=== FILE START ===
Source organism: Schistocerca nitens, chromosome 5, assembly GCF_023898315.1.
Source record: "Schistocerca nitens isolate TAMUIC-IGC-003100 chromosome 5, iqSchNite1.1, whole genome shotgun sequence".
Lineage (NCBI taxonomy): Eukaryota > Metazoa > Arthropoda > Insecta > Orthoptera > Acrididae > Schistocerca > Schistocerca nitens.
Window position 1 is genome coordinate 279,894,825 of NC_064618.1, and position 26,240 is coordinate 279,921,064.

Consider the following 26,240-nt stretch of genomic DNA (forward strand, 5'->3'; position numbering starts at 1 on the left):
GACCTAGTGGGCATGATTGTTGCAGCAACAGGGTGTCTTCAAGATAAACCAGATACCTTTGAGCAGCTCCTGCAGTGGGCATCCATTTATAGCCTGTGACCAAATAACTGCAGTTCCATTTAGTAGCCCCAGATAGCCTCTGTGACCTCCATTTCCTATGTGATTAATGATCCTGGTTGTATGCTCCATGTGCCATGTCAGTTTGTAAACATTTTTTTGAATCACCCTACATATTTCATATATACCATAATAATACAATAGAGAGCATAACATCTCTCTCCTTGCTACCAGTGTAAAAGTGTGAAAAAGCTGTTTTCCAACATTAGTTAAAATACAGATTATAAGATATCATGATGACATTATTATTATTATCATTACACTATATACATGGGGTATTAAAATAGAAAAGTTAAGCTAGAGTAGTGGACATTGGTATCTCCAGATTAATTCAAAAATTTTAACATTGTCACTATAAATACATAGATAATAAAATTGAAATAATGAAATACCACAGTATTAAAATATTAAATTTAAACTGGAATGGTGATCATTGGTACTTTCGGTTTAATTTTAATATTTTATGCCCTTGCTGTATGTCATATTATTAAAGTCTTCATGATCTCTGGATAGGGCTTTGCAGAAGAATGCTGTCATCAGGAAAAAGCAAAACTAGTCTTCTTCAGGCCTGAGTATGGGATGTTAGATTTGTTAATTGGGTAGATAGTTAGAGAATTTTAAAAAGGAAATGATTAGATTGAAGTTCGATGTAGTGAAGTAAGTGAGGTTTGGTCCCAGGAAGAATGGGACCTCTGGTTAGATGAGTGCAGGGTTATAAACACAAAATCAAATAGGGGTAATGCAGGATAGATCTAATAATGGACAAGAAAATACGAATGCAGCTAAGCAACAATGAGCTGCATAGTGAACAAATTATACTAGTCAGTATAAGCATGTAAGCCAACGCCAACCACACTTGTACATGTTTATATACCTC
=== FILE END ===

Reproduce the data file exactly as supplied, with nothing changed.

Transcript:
Source organism: Schistocerca nitens, chromosome 5, assembly GCF_023898315.1.
Source record: "Schistocerca nitens isolate TAMUIC-IGC-003100 chromosome 5, iqSchNite1.1, whole genome shotgun sequence".
Lineage (NCBI taxonomy): Eukaryota > Metazoa > Arthropoda > Insecta > Orthoptera > Acrididae > Schistocerca > Schistocerca nitens.
Window position 1 is genome coordinate 279,894,825 of NC_064618.1, and position 26,240 is coordinate 279,921,064.

Consider the following 26,240-nt stretch of genomic DNA (forward strand, 5'->3'; position numbering starts at 1 on the left):
GACCTAGTGGGCATGATTGTTGCAGCAACAGGGTGTCTTCAAGATAAACCAGATACCTTTGAGCAGCTCCTGCAGTGGGCATCCATTTATAGCCTGTGACCAAATAACTGCAGTTCCATTTAGTAGCCCCAGATAGCCTCTGTGACCTCCATTTCCTATGTGATTAATGATCCTGGTTGTATGCTCCATGTGCCATGTCAGTTTGTAAACATTTTTTTGAATCACCCTACATATTTCATATATACCATAATAATACAATAGAGAGCATAACATCTCTCTCCTTGCTACCAGTGTAAAAGTGTGAAAAAGCTGTTTTCCAACATTAGTTAAAATACAGATTATAAGATATCATGATGACATTATTATTATTATCATTACACTATATACATGGGGTATTAAAATAGAAAAGTTAAGCTAGAGTAGTGGACATTGGTATCTCCAGATTAATTCAAAAATTTTAACATTGTCACTATAAATACATAGATAATAAAATTGAAATAATGAAATACCACAGTATTAAAATATTAAATTTAAACTGGAATGGTGATCATTGGTACTTTCGGTTTAATTTTAATATTTTATGCCCTTGCTGTATGTCATATTATTAAAGTCTTCATGATCTCTGGATAGGGCTTTGCAGAAGAATGCTGTCATCAGGAAAAAGCAAAACTAGTCTTCTTCAGGCCTGAGTATGGGATGTTAGATTTGTTAATTGGGTAGATAGTTAGAGAATTTTAAAAAGGAAATGATTAGATTGAAGTTCGATGTAGTGAAGTAAGTGAGGTTTGGTCCCAGGAAGAATGGGACCTCTGGTTAGATGAGTGCAGGGTTATAAACACAAAATCAAATAGGGGTAATGCAGGATAGATCTAATAATGGACAAGAAAATACGAATGCAGCTAAGCAACAATGAGCTGCATAGTGAACAAATTATACTAGTCAGTATAAGCATGTAAGCCAACGCCAACCACACTTGTACATGTTTATATACCTC